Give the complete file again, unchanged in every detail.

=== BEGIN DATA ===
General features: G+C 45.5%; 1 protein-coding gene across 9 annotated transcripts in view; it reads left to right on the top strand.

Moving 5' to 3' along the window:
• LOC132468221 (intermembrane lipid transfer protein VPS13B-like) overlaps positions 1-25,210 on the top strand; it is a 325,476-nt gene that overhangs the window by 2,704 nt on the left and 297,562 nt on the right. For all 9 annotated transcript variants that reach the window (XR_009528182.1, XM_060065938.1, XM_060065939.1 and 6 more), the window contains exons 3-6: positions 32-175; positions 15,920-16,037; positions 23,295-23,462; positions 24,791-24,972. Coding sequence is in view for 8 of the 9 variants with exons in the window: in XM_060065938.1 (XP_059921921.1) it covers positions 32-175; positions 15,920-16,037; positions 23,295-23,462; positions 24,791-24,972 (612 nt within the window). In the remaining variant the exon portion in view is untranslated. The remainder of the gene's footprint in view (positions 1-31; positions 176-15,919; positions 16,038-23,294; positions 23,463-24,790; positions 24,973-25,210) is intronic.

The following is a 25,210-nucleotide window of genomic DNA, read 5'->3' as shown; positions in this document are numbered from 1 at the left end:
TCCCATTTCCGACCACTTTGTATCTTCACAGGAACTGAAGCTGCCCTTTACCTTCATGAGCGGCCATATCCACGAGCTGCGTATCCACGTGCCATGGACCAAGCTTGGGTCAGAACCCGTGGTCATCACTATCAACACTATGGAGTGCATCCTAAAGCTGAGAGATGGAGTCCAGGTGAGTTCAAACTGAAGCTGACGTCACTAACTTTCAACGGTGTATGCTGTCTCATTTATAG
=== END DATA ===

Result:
General features: G+C 45.5%; 1 protein-coding gene across 9 annotated transcripts in view; it reads left to right on the top strand.

Moving 5' to 3' along the window:
• LOC132468221 (intermembrane lipid transfer protein VPS13B-like) overlaps positions 1-25,210 on the top strand; it is a 325,476-nt gene that overhangs the window by 2,704 nt on the left and 297,562 nt on the right. For all 9 annotated transcript variants that reach the window (XR_009528182.1, XM_060065938.1, XM_060065939.1 and 6 more), the window contains exons 3-6: positions 32-175; positions 15,920-16,037; positions 23,295-23,462; positions 24,791-24,972. Coding sequence is in view for 8 of the 9 variants with exons in the window: in XM_060065938.1 (XP_059921921.1) it covers positions 32-175; positions 15,920-16,037; positions 23,295-23,462; positions 24,791-24,972 (612 nt within the window). In the remaining variant the exon portion in view is untranslated. The remainder of the gene's footprint in view (positions 1-31; positions 176-15,919; positions 16,038-23,294; positions 23,463-24,790; positions 24,973-25,210) is intronic.

The following is a 25,210-nucleotide window of genomic DNA, read 5'->3' as shown; positions in this document are numbered from 1 at the left end:
TCCCATTTCCGACCACTTTGTATCTTCACAGGAACTGAAGCTGCCCTTTACCTTCATGAGCGGCCATATCCACGAGCTGCGTATCCACGTGCCATGGACCAAGCTTGGGTCAGAACCCGTGGTCATCACTATCAACACTATGGAGTGCATCCTAAAGCTGAGAGATGGAGTCCAGGTGAGTTCAAACTGAAGCTGACGTCACTAACTTTCAACGGTGTATGCTGTCTCATTTATAG